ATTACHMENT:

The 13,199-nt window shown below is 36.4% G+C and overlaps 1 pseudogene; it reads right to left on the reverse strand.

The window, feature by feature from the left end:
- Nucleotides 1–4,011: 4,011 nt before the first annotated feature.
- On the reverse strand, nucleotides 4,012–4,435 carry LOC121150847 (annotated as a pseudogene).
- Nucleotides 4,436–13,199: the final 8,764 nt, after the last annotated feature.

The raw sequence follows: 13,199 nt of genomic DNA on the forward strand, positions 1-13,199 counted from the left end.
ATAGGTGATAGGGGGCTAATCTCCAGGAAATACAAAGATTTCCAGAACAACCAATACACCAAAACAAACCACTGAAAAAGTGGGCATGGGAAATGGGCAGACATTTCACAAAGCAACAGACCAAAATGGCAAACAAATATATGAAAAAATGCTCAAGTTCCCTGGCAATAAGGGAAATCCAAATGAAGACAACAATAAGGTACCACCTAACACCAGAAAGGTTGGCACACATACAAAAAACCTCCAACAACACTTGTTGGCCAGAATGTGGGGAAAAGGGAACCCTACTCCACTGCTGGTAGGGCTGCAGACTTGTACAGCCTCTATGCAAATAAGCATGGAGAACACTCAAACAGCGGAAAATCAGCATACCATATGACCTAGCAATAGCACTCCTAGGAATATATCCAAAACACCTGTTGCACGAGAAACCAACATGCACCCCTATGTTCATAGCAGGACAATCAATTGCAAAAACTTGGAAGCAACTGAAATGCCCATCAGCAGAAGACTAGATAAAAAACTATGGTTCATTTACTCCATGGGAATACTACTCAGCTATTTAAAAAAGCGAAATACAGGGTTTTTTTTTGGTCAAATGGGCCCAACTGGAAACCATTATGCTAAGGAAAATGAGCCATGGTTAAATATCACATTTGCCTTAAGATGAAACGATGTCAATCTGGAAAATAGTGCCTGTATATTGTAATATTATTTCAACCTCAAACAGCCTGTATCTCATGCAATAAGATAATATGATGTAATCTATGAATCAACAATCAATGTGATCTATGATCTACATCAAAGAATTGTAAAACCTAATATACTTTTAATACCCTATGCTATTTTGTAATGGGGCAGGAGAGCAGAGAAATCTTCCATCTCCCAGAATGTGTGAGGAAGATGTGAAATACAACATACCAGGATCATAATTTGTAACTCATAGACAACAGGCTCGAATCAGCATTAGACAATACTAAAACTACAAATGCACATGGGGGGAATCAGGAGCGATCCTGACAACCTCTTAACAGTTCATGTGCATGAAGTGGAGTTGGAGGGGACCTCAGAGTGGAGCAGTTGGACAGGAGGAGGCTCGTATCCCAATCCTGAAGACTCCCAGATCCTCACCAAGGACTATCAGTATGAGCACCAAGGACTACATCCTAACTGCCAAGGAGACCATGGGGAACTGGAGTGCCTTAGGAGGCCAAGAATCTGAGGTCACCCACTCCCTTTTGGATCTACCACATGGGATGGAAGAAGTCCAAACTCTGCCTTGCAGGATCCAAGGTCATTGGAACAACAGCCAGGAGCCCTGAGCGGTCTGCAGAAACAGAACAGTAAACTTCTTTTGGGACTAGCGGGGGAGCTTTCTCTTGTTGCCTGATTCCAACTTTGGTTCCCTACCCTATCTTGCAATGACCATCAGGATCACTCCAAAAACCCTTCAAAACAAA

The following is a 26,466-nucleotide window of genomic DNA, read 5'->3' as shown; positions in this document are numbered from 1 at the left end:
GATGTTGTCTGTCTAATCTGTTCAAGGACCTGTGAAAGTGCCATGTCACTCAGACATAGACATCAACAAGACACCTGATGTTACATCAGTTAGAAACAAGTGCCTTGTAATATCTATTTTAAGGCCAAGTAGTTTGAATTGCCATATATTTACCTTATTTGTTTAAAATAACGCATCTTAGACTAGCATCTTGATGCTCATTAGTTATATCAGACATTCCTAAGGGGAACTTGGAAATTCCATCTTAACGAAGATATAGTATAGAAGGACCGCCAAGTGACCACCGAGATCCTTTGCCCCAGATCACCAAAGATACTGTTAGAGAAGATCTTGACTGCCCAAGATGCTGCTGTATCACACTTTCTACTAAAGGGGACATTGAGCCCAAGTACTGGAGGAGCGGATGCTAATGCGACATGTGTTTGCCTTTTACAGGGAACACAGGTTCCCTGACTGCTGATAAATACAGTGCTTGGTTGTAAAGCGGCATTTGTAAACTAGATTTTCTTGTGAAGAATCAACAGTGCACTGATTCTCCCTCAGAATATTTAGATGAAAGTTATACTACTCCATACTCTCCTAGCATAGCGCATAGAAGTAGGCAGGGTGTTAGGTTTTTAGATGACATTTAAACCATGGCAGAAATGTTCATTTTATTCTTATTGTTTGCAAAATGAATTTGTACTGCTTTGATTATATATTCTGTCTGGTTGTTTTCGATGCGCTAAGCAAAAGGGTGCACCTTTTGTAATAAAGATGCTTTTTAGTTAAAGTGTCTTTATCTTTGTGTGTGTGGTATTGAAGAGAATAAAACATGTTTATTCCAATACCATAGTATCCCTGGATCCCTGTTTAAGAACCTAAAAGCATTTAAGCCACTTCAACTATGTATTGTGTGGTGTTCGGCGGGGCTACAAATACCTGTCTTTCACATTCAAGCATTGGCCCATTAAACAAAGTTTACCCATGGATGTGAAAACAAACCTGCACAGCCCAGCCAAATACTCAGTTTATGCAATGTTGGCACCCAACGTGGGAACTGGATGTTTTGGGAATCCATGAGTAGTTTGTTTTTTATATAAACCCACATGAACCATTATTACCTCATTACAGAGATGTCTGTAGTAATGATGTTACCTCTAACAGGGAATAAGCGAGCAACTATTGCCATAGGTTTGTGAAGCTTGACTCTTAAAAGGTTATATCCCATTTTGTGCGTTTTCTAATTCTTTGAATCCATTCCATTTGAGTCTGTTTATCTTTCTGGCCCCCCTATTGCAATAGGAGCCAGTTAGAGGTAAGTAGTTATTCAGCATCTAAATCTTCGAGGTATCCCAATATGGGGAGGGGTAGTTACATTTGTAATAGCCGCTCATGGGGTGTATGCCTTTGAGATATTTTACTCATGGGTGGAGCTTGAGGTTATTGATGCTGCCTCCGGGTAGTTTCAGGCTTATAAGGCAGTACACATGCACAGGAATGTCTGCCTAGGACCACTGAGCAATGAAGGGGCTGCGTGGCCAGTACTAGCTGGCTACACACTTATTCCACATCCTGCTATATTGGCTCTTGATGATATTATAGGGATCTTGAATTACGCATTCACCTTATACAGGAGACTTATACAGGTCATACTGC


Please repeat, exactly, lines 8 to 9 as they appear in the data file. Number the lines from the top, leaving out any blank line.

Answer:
The following is a 26,466-nucleotide window of genomic DNA, read 5'->3' as shown; positions in this document are numbered from 1 at the left end:
GATGTTGTCTGTCTAATCTGTTCAAGGACCTGTGAAAGTGCCATGTCACTCAGACATAGACATCAACAAGACACCTGATGTTACATCAGTTAGAAACAAGTGCCTTGTAATATCTATTTTAAGGCCAAGTAGTTTGAATTGCCATATATTTACCTTATTTGTTTAAAATAACGCATCTTAGACTAGCATCTTGATGCTCATTAGTTATATCAGACATTCCTAAGGGGAACTTGGAAATTCCATCTTAACGAAGATATAGTATAGAAGGACCGCCAAGTGACCACCGAGATCCTTTGCCCCAGATCACCAAAGATACTGTTAGAGAAGATCTTGACTGCCCAAGATGCTGCTGTATCACACTTTCTACTAAAGGGGACATTGAGCCCAAGTACTGGAGGAGCGGATGCTAATGCGACATGTGTTTGCCTTTTACAGGGAACACAGGTTCCCTGACTGCTGATAAATACAGTGCTTGGTTGTAAAGCGGCATTTGTAAACTAGATTTTCTTGTGAAGAATCAACAGTGCACTGATTCTCCCTCAGAATATTTAGATGAAAGTTATACTACTCCATACTCTCCTAGCATAGCGCATAGAAGTAGGCAGGGTGTTAGGTTTTTAGATGACATTTAAACCATGGCAGAAATGTTCATTTTATTCTTATTGTTTGCAAAATGAATTTGTACTGCTTTGATTATATATTCTGTCTGGTTGTTTTCGATGCGCTAAGCAAAAGGGTGCACCTTTTGTAATAAAGATGCTTTTTAGTTAAAGTGTCTTTATCTTTGTGTGTGTGGTATTGAAGAGAATAAAACATGTTTATTCCAATACCATAGTATCCCTGGATCCCTGTTTAAGAACCTAAAAGCATTTAAGCCACTTCAACTATGTATTGTGTGGTGTTCGGCGGGGCTACAAATACCTGTCTTTCACATTCAAGCATTGGCCCATTAAACAAAGTTTACCCATGGATGTGAAAACAAACCTGCACAGCCCAGCCAAATACTCAGTTTATGCAATGTTGGCACCCAACGTGGGAACTGGATGTTTTGGGAATCCATGAGTAGTTTGTTTTTTATATAAACCCACATGAACCATTATTACCTCATTACAGAGATGTCTGTAGTAATGATGTTACCTCTAACAGGGAATAAGCGAGCAACTATTGCCATAGGTTTGTGAAGCTTGACTCTTAAAAGGTTATATCCCATTTTGTGCGTTTTCTAATTCTTTGAATCCATTCCATTTGAGTCTGTTTATCTTTCTGGCCCCCCTATTGCAATAGGAGCCAGTTAGAGGTAAGTAGTTATTCAGCATCTAAATCTTCGAGGTATCCCAATATGGGGAGGGGTAGTTACATTTGTAATAGCCGCTCATGGGGTGTATGCCTTTGAGATATTTTACTCATGGGTGGAGCTTGAGGTTATTGATGCTGCCTCCGGGTAGTTTCAGGCTTATAAGGCAGTACACATGCACAGGAATGTCTGCCTAGGACCACTGAGCAATGAAGGGGCTGCGTGGCCAGTACTAGCTGGCTACACACTTATTCCACATCCTGCTATATTGGCTCTTGATGATATTATAGGGATCTTGAATTACGCATTCACCTTATACAGGAGACTTATACAGGTCATACTGC